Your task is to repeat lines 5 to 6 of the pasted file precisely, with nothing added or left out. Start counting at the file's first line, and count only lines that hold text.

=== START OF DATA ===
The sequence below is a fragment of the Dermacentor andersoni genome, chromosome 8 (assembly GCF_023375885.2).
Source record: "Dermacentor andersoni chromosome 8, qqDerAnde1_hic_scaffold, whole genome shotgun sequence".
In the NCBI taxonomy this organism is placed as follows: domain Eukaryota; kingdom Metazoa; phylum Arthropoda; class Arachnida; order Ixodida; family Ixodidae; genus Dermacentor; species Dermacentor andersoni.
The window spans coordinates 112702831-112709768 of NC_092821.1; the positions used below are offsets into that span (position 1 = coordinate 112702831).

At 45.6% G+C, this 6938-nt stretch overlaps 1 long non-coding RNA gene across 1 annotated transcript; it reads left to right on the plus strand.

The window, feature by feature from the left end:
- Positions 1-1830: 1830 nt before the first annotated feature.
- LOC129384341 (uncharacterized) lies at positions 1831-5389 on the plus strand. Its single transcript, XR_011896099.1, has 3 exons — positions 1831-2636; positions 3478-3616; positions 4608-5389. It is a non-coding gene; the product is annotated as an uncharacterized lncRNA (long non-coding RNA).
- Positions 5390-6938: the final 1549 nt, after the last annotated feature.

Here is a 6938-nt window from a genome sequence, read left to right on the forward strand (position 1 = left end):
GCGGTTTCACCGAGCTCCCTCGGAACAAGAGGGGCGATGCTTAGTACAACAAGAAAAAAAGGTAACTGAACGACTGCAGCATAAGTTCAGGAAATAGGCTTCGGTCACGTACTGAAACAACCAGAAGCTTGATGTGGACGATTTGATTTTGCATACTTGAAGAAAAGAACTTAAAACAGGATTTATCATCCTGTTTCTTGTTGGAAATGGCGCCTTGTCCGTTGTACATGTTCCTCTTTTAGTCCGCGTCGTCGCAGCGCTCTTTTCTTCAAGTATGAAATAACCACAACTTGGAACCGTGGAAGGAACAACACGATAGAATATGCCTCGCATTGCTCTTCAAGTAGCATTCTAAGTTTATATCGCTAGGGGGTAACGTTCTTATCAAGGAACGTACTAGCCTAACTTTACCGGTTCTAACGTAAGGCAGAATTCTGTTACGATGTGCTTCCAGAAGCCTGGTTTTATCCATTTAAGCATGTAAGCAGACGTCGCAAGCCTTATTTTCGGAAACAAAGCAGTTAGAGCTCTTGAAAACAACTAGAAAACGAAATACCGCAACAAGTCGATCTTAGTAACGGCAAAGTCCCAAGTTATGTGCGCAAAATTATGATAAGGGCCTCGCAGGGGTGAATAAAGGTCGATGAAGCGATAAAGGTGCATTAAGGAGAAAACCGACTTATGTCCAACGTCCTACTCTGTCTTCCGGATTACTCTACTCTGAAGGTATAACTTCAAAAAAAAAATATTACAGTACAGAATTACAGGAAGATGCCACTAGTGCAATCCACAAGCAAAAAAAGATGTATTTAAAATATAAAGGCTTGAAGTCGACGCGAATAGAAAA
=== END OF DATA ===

At 45.6% G+C, this 6938-nt stretch overlaps 1 long non-coding RNA gene across 1 annotated transcript; it reads left to right on the plus strand.

The window, feature by feature from the left end: